Updated: Apr 12, 2021
Do you ever feel like your long hours of studying and those all-nighters before exams are just not working? Do you wonder what you could do to study more effectively?
As a college student, studying, although very important, is just one activity among many completing ones fighting for your attention and time. Learning how to study more effectively while dealing with your expanding social circle, part-time jobs, post-graduation decisions, and physical and mental health, is utterly important for you to stay on top of your academics while maintaining a balanced college life.
Here are 5 scientifically-proven strategies for effective studying. Experiment with these tips and find a combination that works for you to live a more balanced and fulfilled college life.
1. Approach Studying with A Positive Mindset 💪
Many people approach studying by thinking to themselves "I have to study" as if studying is a daunting and necessary task. This negative mindset not only demotivates you to work or study
but also put too much mental pressure on yourself.
Instead of saying "I have to study", you can say "I get to study." This change of simply one word from "have to" to "get to" can magically rewire your mind. Now, you are telling yourself, "I get this wonderful opportunity to expand my knowledge in this field at this time. I'd better take it." This positive mindset can boost your study motivation and get yourself to study with a clearer purpose.
2. Use The Pomodoro Technique to Divide Your Work 🍅
"Studying for 4 hours" or "finishing the whole book" may sound intimidating, but how about "starting off by only studying for 25 minutes and then take a break?" Sounds much better, right?
The Pomodoro Technique can help you do exactly that. Created by Francesco Cirillo in the late 1980s, the Pomodoro Technique is a popular time management hack to get people to work or study with maximum focus and minimum mental fatigue.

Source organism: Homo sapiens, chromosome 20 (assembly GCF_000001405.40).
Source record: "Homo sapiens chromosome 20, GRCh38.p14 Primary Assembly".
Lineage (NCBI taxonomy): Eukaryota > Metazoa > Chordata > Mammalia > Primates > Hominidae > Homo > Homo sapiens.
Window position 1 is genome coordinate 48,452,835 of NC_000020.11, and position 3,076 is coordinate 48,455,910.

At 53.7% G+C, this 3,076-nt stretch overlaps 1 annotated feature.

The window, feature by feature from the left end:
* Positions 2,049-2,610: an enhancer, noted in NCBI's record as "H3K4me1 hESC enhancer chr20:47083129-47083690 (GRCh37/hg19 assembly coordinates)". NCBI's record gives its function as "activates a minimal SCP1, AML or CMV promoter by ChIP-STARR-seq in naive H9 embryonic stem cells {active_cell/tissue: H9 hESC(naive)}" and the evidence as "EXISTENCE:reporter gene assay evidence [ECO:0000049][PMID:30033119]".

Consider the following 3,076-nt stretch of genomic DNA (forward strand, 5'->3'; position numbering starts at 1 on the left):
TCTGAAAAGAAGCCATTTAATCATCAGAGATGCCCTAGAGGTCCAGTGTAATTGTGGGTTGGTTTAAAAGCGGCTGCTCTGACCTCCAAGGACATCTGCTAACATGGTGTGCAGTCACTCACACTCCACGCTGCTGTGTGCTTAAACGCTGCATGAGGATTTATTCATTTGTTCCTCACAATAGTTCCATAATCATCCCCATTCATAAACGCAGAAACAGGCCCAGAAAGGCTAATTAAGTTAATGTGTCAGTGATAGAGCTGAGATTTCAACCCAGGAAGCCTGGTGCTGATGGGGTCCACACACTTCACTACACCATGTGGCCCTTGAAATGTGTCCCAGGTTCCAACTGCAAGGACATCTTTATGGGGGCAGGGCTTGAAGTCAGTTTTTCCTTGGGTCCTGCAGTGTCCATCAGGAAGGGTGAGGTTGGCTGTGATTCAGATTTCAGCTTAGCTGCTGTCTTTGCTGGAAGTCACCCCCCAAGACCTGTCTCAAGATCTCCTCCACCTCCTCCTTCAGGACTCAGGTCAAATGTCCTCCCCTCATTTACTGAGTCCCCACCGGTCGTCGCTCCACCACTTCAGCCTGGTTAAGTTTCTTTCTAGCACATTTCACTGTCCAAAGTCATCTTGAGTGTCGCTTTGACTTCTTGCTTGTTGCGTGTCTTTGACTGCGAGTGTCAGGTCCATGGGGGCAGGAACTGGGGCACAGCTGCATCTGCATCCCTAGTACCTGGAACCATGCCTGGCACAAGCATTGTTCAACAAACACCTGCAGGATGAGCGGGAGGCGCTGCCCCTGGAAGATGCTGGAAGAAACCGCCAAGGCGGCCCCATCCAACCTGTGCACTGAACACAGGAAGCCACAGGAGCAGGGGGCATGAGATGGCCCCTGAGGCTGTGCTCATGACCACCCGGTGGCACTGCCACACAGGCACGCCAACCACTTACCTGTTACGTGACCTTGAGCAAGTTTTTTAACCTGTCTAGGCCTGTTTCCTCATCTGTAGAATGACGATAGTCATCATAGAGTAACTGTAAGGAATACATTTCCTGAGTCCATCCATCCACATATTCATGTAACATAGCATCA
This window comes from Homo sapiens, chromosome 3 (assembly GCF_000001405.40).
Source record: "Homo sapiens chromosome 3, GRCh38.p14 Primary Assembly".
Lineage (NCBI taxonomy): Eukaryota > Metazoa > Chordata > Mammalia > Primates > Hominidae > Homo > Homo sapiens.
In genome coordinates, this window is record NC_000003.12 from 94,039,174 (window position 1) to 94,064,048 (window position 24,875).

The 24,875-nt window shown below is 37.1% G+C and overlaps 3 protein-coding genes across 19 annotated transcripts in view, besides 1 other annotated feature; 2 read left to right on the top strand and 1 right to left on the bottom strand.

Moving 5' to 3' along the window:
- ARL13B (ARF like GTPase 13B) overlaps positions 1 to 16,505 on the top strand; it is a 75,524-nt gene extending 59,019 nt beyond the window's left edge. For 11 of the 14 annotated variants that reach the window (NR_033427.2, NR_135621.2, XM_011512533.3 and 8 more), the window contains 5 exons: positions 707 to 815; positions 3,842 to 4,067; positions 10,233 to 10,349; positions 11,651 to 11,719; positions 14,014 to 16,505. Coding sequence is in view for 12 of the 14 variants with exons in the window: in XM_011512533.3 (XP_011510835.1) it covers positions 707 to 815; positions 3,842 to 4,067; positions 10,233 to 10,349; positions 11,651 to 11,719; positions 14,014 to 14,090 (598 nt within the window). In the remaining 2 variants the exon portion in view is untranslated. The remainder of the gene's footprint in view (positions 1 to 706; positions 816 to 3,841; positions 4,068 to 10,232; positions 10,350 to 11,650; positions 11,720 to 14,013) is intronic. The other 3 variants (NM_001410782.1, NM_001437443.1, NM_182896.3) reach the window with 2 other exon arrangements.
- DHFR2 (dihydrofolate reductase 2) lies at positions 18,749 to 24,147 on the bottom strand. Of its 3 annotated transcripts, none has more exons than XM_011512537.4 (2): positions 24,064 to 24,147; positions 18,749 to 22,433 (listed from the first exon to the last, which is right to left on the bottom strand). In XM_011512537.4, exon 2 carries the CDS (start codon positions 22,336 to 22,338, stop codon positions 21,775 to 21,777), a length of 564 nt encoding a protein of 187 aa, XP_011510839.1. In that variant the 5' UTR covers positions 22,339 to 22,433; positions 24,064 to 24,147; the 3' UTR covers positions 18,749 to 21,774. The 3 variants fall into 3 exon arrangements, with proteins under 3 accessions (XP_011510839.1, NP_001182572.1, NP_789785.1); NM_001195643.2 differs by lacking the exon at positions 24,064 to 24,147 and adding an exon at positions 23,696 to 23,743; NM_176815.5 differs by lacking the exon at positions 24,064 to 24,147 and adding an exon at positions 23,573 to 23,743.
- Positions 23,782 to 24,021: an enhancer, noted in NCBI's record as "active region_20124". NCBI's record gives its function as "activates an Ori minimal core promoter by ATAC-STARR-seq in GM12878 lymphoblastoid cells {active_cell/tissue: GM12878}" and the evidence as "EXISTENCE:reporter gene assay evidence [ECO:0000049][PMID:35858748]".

The process is simple: for any task you are about to work on, break down your work into 25-min focused blocks, separated by 5-min breaks. Each interval is called a “pomodoro” (the Italian word for ‘tomato’ 🍅, after the tomato-shaped kitchen timer that Cirillo used as a student.) After 4 "pomodoros", you can take a longer break (15-30 minutes) and then decide if you’d like to start a new cycle for another task.
I’ve used this method for quite a long time now and find it very effective. The 25-min short focused blocks helped ease my anxiety going into the projects and the 5-min breaks helped reduce my mental fatigue by changing things up. As I’ve benefited a lot from this technique,
I created a few STUDY WITH ME videos
using the Pomodoro Technique, hoping to help more people to experience an improvement in their productivity while studying or working. If you want to give
the Pomodoro Technique a try? Click here
for more Study With Me videos and become my study buddy online.
3. Use the Two-minute Rule to Stop Procrastination ✔️
Have you ever hated it that even though you know you need to do something but you "just don't feel like it" or are not motivated enough to do it? Have you ever wanted to make a big change in your life but ended up doing nothing because you tried to accomplish too many things in too short a time? Everyone procrastinates at some point for different reasons. And many people suffer from feelings of regret and guilt due to the snowball effect of procrastination.
Recently, I read the book "Atomic Habits" by James Clear and learned a strategy called "the two- minute rule." It is surprisingly effective, and I found myself crushing my procrastination since I've been following this simple rule.